Quality of evidence assessment
The overall quality of evidence for each outcome was assessed by the Grading of Recommendations, Assessment, Development and Evaluations (GRADE) system using the GRADEpro Guideline Development Tool (Software) (Guyatt et al. 2008). Meta-analysis of RCTs began as high quality of evidence and were rated down based on the following five categories: risk of bias, imprecision, inconsistency, indirectness, and publication bias. The quality of evidence was categorized as high, moderate, low, or very low. Additionally, the methodological quality of included studies was evaluated using the Jadad score, which assessed the appropriateness of randomization, blinding, and whether patient withdrawal information was provided (Jadad et al. 1996).
Evidence synthesis and statistical analysis
As all the outcomes were dichotomous data, we presented the results as risk ratio (RR) with corresponding 95% confidence intervals (CI); to calculate the risk ratio, the total number of patients in each group and those with the event of interest were extracted from each study.
Statistical heterogeneity between studies was assessed by using I2 statistics. A p-value of 0.10 or less indicated considerable heterogeneity across studies. I2 values of 0 to 24.9%, 25 to 49.9%, 50 to 74.9%, and 75 to 100% suggested none, low, moderate, and high heterogeneity respectively.
The effect size of primary and secondary outcomes was analyzed with a random-effects model (DerSimonian and Laird method) to take into account clinical and methodologic diversity between studies. For outcomes with more than 10 studies, potential publication bias was assessed by visual inspection of funnel plot symmetry.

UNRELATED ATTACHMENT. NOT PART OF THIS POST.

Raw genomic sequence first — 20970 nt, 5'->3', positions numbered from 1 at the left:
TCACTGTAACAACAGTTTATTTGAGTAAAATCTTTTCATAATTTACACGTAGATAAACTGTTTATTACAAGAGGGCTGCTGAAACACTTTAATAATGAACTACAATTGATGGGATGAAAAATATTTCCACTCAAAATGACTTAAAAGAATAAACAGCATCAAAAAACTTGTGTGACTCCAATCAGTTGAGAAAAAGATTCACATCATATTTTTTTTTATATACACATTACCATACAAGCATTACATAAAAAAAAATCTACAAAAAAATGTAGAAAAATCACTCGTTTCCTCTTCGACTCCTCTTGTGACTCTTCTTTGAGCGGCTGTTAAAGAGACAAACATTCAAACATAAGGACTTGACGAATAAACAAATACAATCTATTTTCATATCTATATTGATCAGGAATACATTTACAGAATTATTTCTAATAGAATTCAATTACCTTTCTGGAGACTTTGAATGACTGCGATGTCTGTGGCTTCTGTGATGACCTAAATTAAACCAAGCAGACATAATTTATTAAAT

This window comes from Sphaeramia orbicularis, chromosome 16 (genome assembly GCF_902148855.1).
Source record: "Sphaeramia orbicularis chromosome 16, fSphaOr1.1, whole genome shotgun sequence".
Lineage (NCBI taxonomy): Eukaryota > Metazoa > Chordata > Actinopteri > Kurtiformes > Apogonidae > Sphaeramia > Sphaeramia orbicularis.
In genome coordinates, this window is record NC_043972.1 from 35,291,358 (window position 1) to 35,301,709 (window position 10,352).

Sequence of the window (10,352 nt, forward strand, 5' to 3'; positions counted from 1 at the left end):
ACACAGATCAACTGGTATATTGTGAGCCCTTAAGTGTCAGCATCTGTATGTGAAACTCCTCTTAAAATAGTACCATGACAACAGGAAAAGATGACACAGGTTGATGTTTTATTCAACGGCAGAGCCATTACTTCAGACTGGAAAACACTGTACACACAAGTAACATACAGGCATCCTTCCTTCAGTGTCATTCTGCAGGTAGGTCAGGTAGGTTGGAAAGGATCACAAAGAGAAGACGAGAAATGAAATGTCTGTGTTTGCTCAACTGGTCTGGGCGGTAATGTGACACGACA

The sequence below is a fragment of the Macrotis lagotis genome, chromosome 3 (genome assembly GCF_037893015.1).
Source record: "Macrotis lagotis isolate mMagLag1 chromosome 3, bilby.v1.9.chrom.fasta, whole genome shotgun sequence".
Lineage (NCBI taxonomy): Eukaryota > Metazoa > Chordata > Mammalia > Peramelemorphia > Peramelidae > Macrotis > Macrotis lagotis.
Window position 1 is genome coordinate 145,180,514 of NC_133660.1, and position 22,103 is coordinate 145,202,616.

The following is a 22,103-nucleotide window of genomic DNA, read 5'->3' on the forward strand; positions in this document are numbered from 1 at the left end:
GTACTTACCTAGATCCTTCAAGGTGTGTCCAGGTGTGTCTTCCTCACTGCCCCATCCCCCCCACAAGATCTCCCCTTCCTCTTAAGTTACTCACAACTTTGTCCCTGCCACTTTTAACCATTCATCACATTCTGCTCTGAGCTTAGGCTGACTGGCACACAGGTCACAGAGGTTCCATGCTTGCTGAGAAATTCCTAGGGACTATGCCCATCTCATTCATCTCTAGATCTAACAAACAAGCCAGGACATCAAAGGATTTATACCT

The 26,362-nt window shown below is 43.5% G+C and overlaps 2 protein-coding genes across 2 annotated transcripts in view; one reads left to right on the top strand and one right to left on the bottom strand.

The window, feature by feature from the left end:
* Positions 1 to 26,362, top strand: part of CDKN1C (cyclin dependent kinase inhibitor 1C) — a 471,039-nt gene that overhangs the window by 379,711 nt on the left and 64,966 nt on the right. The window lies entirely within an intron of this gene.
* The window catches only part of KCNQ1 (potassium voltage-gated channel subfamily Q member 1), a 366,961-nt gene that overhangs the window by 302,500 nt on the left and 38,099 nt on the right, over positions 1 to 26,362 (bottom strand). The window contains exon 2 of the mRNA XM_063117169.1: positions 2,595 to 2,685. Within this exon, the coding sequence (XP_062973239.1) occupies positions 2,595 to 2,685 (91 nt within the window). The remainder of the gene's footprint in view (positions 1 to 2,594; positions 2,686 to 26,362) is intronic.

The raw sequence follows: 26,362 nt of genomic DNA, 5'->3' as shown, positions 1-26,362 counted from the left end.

We anticipated heterogeneity across studies, therefore subgroup analysis was planned a priori according to the type of surgery (cardiac versus non-cardiac/mixed surgery). All statistical analyses and meta-analyses were performed using Review Manager (RevMan, V.5.3). A two-sided p-value of less than 0.05 was considered statistically significant.
Study selection and characteristics
The initial electronic search retrieved 1757 citations, and the grey literature search identified additional 78 studies. This process identified 217 potentially eligible studies for full-text review. After duplicate and ineligible studies were removed, 25 RCTs with a total of 4111 participants were finally included in our systematic review and meta-analysis (Fig. 1). All included studies were published between 2005 and 2020 with a sample size from 30 to 1057 patients. Five trials were multicenter RCTs (Futier et al. 2020; Godet et al., 2008; Gondos et al. 2010; Joosten et al. 2018; Kabon et al. 2019) and the remainder were single-center RCTs. All trials but three had a Jadad score of three or more (Lee et al. 2011; Ooi et al. 2009; Yang et al. 2011). Among all the included studies, seven trials focused on patients undergoing cardiac surgery, and the study conducted by Gondos et al was in a mixed group of patients undergoing both cardiac and non-cardiac surgeries (Gondos et al. 2010). A variety of comparator fluids were used, including crystalloid solutions, HES 200/0.62, gelatin, and albumin. Additionally, the average dose of HES 130/0.4 administration ranged from 10 to 42 ml/kg. Eleven of the 25 studies used goal-directed fluid therapy (GDFT) for perioperative volume replacement. The main characteristics of included studies are summarized in Table 1, and an additional table is available in Table S1.